How BBC reimagined Watership Down for the small screen

We speak to production designers Painting Practice about setting the TV adaption apart from the notoriously graphic film version, and why we should treat it more like a drama than a traditional animation

For a generation of kids growing up in 1970s Britain, Watership Down will forever be known as the film that stopped them from seeing bunny rabbits in the same way ever again. Based on the original novel by Richard Adams, it tells the story of a ragtag band of rabbits forced to flee their warren in search of safety and a new home.

The 70s film adaption was initially given a U rating by the powers that be, and so thousands of unwitting parents happily sent their kids off to see it. Little did they know that it featured enough blood and guts to keep most fully-grown adults up at night. “I was one of the generation that the film haunted,” says Joel Collins co-founder of production design studio Painting Practice. “The complication of that material is that it’s not really for children, but it is for children.”

Painting Practice has worked on the art direction for the new small screen adaption of Watership Down, which has been co-produced BBC and Netflix. Directed by Israeli film producer Noam Moro, the two-part series features an all-star cast including John Boyega, Olivia Colman and James McAvoy, who provide the voices for the rabbits.

While the spirit of the new adaption is very much in keeping with the original novel, critics have pointed out that the violence has been kept to more PG friendly levels than the film version. “The simpler the animation the easier it is to show certain degrees of violence in a stylised way, when you move into CGI [you’re talking about] very graphic violence,” says Collins. “Sometimes evil and awfulness inferred is more powerful, especially when it comes to building characters rather than selling a story in a salacious way.”

However, Moro was keen not to ignore the story’s more adult themes altogether, particularly where it was necessary to stay true to the original novel. “The first film had all the saliva and blood, but we still didn’t really shy away from the crux of the story in terms of dealing with the life and death of rabbits,” says Painting Practice’s other co-founder Dan May, who mainly worked on the sequence direction for the show.

Painting Practice worked on Watership Down for roughly a year and a half, initially creating 2D digital paintings that helped to establish the general mood and tone of the adaption, before creating 3D versions of the various different landscapes, rabbit warrens and other environments that appear in the show, complete with detailed directions on how the action would play out. All of this was then handed over to India-based Prana Studios, who brought the characters to life through animation.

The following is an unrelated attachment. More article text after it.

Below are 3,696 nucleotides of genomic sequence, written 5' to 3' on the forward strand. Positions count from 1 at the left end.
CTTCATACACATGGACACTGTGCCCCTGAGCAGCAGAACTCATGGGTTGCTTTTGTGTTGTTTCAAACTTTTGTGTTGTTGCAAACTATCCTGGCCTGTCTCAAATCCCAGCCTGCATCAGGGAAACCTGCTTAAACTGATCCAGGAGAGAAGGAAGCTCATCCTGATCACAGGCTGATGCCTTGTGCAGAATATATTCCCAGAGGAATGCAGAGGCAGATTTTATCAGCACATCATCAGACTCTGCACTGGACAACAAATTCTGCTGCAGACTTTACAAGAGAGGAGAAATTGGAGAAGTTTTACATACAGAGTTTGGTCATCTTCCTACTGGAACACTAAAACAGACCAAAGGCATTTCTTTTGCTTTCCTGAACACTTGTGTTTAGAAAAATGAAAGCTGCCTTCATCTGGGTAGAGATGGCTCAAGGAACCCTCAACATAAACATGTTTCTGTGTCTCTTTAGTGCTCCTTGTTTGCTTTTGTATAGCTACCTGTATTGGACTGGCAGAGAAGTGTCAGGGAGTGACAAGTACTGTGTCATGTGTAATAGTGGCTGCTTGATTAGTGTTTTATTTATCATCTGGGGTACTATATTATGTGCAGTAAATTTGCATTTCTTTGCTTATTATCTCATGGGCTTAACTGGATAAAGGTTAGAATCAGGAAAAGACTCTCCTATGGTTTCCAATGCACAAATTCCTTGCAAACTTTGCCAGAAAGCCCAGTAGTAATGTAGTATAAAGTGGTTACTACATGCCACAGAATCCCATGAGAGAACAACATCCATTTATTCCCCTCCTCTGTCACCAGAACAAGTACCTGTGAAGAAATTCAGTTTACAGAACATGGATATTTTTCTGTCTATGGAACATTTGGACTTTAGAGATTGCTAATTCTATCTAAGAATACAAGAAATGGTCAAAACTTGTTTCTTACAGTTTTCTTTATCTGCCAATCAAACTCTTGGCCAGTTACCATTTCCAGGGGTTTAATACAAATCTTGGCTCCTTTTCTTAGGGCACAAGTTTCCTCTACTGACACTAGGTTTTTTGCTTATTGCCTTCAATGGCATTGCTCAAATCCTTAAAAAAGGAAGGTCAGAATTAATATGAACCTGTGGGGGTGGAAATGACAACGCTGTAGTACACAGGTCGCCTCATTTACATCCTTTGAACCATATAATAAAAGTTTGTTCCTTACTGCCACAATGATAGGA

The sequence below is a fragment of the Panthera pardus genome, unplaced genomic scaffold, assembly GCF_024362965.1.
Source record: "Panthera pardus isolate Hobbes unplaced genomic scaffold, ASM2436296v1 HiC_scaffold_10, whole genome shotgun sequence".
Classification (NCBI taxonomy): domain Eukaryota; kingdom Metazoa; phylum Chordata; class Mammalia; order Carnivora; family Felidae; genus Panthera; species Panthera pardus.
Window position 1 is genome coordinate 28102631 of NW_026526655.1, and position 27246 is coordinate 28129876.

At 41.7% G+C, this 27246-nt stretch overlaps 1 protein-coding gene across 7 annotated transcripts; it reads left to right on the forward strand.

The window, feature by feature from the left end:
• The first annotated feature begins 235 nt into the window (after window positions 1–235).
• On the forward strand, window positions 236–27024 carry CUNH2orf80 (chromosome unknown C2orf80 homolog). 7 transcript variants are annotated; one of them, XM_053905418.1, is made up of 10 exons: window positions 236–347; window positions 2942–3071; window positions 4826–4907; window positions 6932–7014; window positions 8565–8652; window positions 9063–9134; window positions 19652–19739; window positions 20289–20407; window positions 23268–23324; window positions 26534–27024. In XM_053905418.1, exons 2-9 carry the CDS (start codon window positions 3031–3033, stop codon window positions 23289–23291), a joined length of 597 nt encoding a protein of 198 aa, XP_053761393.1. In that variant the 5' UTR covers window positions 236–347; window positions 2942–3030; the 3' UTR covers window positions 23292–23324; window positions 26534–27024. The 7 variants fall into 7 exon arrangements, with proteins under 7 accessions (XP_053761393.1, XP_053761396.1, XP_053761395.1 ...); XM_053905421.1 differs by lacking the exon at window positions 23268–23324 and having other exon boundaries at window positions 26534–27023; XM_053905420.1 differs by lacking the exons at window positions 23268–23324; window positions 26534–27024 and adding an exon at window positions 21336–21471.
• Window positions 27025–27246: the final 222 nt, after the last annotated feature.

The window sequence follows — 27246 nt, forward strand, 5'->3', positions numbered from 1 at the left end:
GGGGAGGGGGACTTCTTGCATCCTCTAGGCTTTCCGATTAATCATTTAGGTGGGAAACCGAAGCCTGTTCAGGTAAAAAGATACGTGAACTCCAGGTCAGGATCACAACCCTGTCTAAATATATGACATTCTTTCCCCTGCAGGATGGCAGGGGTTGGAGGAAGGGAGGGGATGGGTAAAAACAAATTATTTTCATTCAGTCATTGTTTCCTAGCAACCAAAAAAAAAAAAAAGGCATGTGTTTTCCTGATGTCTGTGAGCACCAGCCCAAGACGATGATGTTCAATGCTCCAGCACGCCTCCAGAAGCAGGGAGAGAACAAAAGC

One of the biggest challenges for Painting Practice was having to create several hours worth of scenes in the English countryside, while also giving each of the environments a unique look and feel. “The opening is dare I say it a bit boring because rolling planes and rabbit warrens can look a bit normal when you’re down on the ground,” says Collins.

The fun part came when the studio was able to move beyond warrens into other settings such as rotting root stumps, caves, an abandoned church and a disused factory. “Once you get into where rabbits can live that isn’t just a hole in the ground, you can create spaces and environments like you would on any other movie or TV production,” Collins adds.

The main difficulty facing the new adaption is that the level of animation won’t quite live up to what viewers would expect from your average Pixar movie. The difference being, of course, that Pixar’s films can cost hundreds of millions to animate, whereas the Beeb’s budget often barely stretches to double digits for a production of this kind.

Collins hopes that viewers at home will treat the new adaption more like your classic BBC TV drama – just in animation form. “Hollywood animation is a machine that everyone understands and then there’s kids animation on TV, but Watership Down is somewhere in the middle where drama and animation have hardly ever played together outside of art films,” he says. “That’s the most exciting thing about this. The cast is amazing and the story is amazing, and ultimately in television cast and story works over the need for the set-piece scale that you have in movies.”

Watership Down is on BBC One on December 22 and 23;